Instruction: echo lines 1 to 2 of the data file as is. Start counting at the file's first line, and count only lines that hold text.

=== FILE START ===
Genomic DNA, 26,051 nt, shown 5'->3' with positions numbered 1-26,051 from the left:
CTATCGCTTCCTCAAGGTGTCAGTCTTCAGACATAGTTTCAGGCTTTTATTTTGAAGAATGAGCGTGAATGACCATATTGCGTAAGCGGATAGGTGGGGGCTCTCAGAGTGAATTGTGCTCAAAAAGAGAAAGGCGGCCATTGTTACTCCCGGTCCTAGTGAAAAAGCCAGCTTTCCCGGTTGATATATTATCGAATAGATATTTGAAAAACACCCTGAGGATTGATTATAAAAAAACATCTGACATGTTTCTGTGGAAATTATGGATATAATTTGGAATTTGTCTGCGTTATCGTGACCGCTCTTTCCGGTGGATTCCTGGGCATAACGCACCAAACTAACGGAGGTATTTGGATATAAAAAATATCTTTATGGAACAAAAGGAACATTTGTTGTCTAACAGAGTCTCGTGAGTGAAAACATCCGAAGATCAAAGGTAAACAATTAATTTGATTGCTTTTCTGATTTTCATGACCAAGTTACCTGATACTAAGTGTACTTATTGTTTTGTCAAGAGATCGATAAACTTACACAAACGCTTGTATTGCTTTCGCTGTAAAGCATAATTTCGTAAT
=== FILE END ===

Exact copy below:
Genomic DNA, 26,051 nt, shown 5'->3' with positions numbered 1-26,051 from the left:
CTATCGCTTCCTCAAGGTGTCAGTCTTCAGACATAGTTTCAGGCTTTTATTTTGAAGAATGAGCGTGAATGACCATATTGCGTAAGCGGATAGGTGGGGGCTCTCAGAGTGAATTGTGCTCAAAAAGAGAAAGGCGGCCATTGTTACTCCCGGTCCTAGTGAAAAAGCCAGCTTTCCCGGTTGATATATTATCGAATAGATATTTGAAAAACACCCTGAGGATTGATTATAAAAAAACATCTGACATGTTTCTGTGGAAATTATGGATATAATTTGGAATTTGTCTGCGTTATCGTGACCGCTCTTTCCGGTGGATTCCTGGGCATAACGCACCAAACTAACGGAGGTATTTGGATATAAAAAATATCTTTATGGAACAAAAGGAACATTTGTTGTCTAACAGAGTCTCGTGAGTGAAAACATCCGAAGATCAAAGGTAAACAATTAATTTGATTGCTTTTCTGATTTTCATGACCAAGTTACCTGATACTAAGTGTACTTATTGTTTTGTCAAGAGATCGATAAACTTACACAAACGCTTGTATTGCTTTCGCTGTAAAGCATAATTTCGTAAT